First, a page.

I have no issue with Emma and Knightley needing time to adjust to living together, or even arguing on occasion – being of different temperament but all too similar natures – yet I cannot see why she would turn against him, her best friend, or that he would keep anything from her. The whole clichéd complication of the plot, however, is a lack of trust and communication between the Knightleys. Emma thinks that her husband sees her as ‘the child he had always known’ – can’t think why, with all the whining and sulking she does – and that he prefers the matronly, docile Harriet Martin, and he thinks she is still in love with the newly widowed Frank Churchill, transformed by Billington from a selfish flirt into a demented Heathcliffian villain. And just to hammer home the feminist foundation of the whole book, if words and phrases like ‘independence’ and ‘unquestioning slave’ are too subtle, one of the few new characters stirred into the story is an outlandish bluestocking called Philomena Tidmarsh, who lives with her stepson and announces ‘I do not like men, in general’. Mrs Tidmarsh, an orphan forced into marriage at sixteen with a man of fifty, says what she thinks, reads philosophy and poetry, plays the harp, and will never marry again. The relationship between Emma and her new friend threatens to encroach on Emma Tennant’s twisted territory, so dearly does Mrs Tidmarsh ‘like’ Emma, and Emma respect her independent friend!

The one interesting and original storyline, however unlikely, that Billington contributes is that of John Knightley’s bankruptcy. Although laden with symbolism like the rest of the novel – ‘John Knightley’s downfall had taught Emma about the possibility of misfortune within her family circle’ – and completely out of character for Mr Knightley’s staid and domesticated brother, at least this subplot wasn’t ‘recycled’ directly from Austen, like Harriet and Frank and a whole paragraph cribbed straight from Emma (‘the butcher still carried his tray ...’) I also quite admired Mr Knightley’s solution to his brother’s debt, even though there was no reason apart from the author’s sheer perversity why he couldn’t tell Emma about her own family.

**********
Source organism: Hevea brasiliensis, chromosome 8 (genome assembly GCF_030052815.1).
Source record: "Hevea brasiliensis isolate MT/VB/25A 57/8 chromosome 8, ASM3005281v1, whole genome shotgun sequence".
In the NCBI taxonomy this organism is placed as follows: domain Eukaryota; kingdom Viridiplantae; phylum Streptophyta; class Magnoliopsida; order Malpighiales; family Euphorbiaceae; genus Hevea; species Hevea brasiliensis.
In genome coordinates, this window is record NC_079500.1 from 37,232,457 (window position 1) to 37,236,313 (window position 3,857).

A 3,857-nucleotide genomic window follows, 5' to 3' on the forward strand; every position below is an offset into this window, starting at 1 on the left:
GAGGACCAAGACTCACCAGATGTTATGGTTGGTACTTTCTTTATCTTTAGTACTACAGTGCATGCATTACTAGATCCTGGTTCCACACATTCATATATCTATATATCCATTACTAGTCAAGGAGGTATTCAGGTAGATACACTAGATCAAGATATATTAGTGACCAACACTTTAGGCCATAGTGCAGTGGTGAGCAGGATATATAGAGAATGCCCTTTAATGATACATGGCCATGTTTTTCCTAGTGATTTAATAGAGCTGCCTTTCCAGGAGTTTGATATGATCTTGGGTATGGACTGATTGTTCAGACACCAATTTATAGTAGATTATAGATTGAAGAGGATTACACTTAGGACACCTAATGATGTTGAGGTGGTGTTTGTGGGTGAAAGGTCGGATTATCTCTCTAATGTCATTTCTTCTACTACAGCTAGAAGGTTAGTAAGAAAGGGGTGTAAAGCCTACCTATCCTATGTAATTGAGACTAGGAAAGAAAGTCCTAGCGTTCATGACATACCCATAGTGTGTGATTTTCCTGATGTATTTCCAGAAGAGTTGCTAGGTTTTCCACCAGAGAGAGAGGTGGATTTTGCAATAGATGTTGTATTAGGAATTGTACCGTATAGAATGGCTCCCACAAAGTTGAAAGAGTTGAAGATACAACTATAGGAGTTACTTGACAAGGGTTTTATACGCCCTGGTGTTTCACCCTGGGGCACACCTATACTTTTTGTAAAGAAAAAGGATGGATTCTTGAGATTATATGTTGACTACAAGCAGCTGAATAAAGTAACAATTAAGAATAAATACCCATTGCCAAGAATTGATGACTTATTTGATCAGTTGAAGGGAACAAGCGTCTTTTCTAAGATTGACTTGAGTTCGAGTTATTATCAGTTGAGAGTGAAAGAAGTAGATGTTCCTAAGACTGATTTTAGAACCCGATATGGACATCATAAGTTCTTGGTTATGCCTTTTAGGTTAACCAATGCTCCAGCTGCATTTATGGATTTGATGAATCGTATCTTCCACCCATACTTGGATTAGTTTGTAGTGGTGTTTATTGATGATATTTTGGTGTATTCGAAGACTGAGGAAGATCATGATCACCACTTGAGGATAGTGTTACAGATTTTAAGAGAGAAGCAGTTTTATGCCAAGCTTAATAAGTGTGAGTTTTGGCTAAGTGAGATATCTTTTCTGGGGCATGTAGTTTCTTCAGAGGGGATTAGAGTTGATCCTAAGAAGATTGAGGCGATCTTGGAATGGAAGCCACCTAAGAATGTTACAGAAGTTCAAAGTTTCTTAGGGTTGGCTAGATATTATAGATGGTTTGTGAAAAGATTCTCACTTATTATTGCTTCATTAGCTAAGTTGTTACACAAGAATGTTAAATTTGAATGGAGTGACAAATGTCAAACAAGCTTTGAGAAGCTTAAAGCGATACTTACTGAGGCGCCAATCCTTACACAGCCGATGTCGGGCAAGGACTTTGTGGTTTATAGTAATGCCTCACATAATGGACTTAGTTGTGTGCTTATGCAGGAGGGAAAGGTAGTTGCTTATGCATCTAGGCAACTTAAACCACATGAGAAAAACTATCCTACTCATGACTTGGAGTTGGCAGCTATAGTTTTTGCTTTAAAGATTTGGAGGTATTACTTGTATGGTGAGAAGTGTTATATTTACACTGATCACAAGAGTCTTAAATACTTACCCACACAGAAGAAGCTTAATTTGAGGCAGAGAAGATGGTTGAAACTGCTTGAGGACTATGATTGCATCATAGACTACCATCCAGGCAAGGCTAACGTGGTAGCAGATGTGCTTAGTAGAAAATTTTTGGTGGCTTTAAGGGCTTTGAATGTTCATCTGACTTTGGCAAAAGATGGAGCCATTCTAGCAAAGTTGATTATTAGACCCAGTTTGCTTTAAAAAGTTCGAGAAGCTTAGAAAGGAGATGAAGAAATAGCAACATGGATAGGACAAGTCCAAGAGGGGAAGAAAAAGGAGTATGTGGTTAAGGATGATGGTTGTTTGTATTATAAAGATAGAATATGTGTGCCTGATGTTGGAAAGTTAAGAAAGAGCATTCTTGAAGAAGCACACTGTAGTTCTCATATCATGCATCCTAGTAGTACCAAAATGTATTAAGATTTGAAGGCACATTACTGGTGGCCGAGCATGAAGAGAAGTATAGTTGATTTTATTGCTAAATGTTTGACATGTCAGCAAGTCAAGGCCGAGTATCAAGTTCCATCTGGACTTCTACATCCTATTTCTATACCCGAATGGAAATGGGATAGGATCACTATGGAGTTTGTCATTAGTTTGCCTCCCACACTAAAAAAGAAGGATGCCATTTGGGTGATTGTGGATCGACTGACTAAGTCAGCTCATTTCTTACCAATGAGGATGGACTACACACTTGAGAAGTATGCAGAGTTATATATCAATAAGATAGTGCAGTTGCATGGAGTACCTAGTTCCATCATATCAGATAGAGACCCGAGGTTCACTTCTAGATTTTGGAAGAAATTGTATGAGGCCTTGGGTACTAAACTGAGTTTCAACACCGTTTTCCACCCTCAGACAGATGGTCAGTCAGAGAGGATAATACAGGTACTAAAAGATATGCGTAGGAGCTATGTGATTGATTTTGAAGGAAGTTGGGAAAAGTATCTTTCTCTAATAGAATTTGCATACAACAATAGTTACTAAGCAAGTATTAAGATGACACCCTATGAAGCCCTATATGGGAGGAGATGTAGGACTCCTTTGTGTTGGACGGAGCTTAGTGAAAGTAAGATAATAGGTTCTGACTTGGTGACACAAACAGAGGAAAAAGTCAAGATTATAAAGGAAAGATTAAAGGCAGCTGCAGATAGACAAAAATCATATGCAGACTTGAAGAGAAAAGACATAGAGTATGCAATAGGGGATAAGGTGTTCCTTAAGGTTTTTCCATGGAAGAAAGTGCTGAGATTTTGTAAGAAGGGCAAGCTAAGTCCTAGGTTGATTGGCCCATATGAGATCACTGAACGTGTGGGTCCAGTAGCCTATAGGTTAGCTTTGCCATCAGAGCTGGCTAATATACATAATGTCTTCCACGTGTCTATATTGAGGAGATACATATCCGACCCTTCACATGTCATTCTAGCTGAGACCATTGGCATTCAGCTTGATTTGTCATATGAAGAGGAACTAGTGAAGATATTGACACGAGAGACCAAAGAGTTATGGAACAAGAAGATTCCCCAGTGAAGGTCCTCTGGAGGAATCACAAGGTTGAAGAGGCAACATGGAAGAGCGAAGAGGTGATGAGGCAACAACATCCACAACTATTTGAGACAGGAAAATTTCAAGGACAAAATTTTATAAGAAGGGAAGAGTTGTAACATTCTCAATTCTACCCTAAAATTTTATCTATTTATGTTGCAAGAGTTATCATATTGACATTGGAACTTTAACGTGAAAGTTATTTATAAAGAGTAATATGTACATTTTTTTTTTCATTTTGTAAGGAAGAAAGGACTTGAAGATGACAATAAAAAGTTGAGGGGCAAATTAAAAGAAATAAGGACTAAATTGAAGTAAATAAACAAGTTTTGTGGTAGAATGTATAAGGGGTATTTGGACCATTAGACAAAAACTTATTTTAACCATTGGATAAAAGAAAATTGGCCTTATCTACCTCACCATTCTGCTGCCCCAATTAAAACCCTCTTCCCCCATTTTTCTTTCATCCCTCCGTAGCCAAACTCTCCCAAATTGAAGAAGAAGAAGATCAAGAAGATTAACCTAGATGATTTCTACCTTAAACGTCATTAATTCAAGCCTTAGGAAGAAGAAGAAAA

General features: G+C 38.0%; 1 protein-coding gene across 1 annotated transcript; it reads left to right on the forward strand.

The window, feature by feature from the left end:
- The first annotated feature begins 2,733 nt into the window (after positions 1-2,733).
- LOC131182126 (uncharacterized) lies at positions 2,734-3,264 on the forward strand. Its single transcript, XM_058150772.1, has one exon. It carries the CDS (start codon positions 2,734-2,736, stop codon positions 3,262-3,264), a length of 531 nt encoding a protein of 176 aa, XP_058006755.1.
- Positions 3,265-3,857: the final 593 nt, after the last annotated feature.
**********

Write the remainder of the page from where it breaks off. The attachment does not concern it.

Rachel Billington obviously had an agenda when writing this tawdry follow-up, but I doubt if it was a love of the original novel and a desire to visit the happy and familiar faces of Highbury again. Errors abound – from calling Mrs Suckling ‘Selina’ and ‘Serena’ in different chapters, and referring to Mr Woodhouse’s cook as ‘Sterne’ and not ‘Serle’ – but the real mistake was the usual pretension of modern authors: applying twentieth century interpretations to nineteenth century novels. Emma Woodhouse is witty, lively and compassionate, for all her ‘little faults’, but Mrs Knightley is selfish, demanding, immature and cruel, suspicious of her husband and sick of her father. Where Austen’s Emma imagined that she was only doing good and helping others, Billington’s version imagines that the world is against her and lashes out in anger. Badly done, indeed! ( )
  AdonisGuilfoyle | Jan 16, 2011 |
The jacket of this sequel to Jane Austen's "Emma" rather grandly calls it "The sequel..." rather than "A sequel". Given the situation at the end of "Emma" it seems to me likely that six different contemporary novelists could come up with six differing and equally believable continuations. If this one is reminscent rather of Georgette Heyer than of Jane Austen herself it is hardly surprising. Constructing plausible characters, dialogue and events in the style of a writer of 200 years ago is quite different from imitating a contemporary. Nevertheless, lovers of the original should be amused and interested to see what Ms Billington has made of the original characters. ( )
  gibbon | Aug 15, 2008 |
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'... the wishes, the hopes, the confidence, the predictions of the small band of true friends who witnessed the ceremony, were fully answered in the happiness of the union.' So ends Jane Austen's much-loved story of Emma Woodhouse as she celebrates her marriage to Mr. George Knightley. We find Emma a year later, still living at her family home, Hartfield, surrounded by the Westons, the Eltons and the Bates but without a true friend since both Harriet Smith and Jane Fairfax moved away when they married. Much is in store for Emma: a tragedy amongst her circle, a trip to London which opens her eyes to a wider society, all this and a husband who is called upon with a young wife changing before his very eyes.… (more)